This post explains how the coronavirus is impacting my anxiety. I’m sure most of you (and you can include me in this group) are sick and tired of reading about this, and would rather focus on something else. Yet here we are, so I’ll at least do you the courtesy of being brief. Basically, I’m discussing how this coronavirus thing we’re all going through is impacting my anxiety.
I believe there are real dangers to losing your bipolar routine during isolation. There are issues of work, school, socializing and more that are affected by social distancing; and any one of those things can interrupt a carefully planned routine. I know my bipolar routine has been lost during isolation due to the novel coronavirus, and I know it's hurting my mental health.
What is the connection between anxiety and romantic relationships? How do you cope with relationship anxiety? After all, romantic relationships can be complicated; nearly everyone has a story from a relationship gone slightly (or incredibly) awry. Add on a diagnosis of generalized anxiety disorder (GAD) and social anxiety disorder, and these relationship complications can shift and take on entirely new forms. Here are some of the ways that anxiety has infiltrated into my relationships.

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Comments

Elizabeth Caudy
Thanks for your comment, John. I was expecting to get a lot of nasty comments on this post, but, I didn't! I wrote it anyway because, as you say, it is so important.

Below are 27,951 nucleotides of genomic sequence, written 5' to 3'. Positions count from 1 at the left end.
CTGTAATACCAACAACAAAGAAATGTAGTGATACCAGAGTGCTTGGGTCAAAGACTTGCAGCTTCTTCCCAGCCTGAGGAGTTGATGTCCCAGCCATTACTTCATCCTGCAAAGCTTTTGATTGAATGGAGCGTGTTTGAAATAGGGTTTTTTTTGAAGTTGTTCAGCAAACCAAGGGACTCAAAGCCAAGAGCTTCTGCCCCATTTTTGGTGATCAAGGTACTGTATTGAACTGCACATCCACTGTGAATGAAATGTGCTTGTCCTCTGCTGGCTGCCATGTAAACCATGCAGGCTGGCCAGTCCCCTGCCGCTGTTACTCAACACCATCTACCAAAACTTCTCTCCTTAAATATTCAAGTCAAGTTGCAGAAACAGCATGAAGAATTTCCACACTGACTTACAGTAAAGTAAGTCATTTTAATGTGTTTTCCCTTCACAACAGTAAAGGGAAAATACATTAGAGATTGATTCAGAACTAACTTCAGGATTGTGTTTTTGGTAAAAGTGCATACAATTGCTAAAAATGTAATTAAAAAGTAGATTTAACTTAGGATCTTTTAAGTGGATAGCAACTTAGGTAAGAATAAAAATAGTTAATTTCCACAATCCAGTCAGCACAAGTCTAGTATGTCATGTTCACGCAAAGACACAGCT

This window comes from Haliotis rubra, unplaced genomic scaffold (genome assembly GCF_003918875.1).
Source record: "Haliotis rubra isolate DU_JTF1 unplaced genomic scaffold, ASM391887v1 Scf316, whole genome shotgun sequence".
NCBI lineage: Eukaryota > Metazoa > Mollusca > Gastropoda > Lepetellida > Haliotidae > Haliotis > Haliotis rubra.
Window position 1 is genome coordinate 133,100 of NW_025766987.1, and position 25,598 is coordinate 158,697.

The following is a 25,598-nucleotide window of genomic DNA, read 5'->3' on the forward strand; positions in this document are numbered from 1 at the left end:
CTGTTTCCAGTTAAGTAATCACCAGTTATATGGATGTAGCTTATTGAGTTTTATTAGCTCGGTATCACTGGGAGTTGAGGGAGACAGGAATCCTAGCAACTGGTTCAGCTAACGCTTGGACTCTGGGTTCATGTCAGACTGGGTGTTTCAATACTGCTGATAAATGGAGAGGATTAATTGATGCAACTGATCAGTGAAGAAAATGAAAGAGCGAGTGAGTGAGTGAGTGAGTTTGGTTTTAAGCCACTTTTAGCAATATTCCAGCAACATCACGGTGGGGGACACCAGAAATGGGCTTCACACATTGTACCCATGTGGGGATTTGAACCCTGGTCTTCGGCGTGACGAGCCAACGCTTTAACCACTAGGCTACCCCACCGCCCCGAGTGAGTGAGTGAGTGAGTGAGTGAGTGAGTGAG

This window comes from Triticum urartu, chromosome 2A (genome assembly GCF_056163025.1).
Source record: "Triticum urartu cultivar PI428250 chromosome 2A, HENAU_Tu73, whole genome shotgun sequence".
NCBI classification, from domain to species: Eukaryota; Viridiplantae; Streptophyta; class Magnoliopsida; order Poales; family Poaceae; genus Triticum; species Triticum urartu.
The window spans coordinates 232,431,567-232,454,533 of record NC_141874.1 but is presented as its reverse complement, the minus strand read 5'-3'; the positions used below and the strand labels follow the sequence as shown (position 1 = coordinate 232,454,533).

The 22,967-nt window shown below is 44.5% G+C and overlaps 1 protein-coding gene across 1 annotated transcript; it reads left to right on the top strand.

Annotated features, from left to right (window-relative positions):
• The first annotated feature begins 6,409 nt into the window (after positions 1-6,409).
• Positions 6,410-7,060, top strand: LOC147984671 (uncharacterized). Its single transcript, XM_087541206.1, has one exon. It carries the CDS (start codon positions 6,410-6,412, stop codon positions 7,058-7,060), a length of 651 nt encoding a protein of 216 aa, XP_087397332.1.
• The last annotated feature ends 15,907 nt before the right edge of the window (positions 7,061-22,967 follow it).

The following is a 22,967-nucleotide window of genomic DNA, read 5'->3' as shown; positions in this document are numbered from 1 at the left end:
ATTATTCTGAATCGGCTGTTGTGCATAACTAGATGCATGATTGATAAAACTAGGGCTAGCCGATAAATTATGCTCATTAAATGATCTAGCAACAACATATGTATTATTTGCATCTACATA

Love, Elizabeth
Elizabeth Caudy
Thanks for your comment, John. You are such a light in my life. I love that you're commenting on my posts!

Love,
Elizabeth
Elizabeth Caudy
Thanks for your comment, John. I love you so much, too!

Love,
Elizabeth
Elizabeth Caudy
Dear J,
Thanks for your comment. I think I'm going to try doing ballet classes on YouTube.

Love,
Elizabeth
Tanya J. Peterson, MS, NCC
Hi Isabel,
It's not a good feeling to have to carry around anxiety and guilt and all of the accompanying emotions because of a very human blunder. It sounds like you have done many things to apologize and repair your relationship with your family. It's good that almost all of them have responded positively. Let your actions and words now and in the future show them that you are letting yourself and everyone else move on and that a single comment made in the past isn't important. The more you mention it or let it control your interactions with them, the more your anxiety will grow. Even if you feel awkward for a while longer, don't let those anxious feelings affect your actions now. Your family will lighten up and move forward with you. Unfortunately, you can't control your aunt's reactions. She is choosing to hang on for some reason that you'll probably never know. But if you and everyone else moves on, she'll face a choice: either keep the problem alive in her own mind and heart -- and push away her family in the process -- or let it go and join everyone else in going forward. Whatever she chooses is her own decision and has surprisingly little to do with you. Feel confident that you've made amends, and focus on the new moments.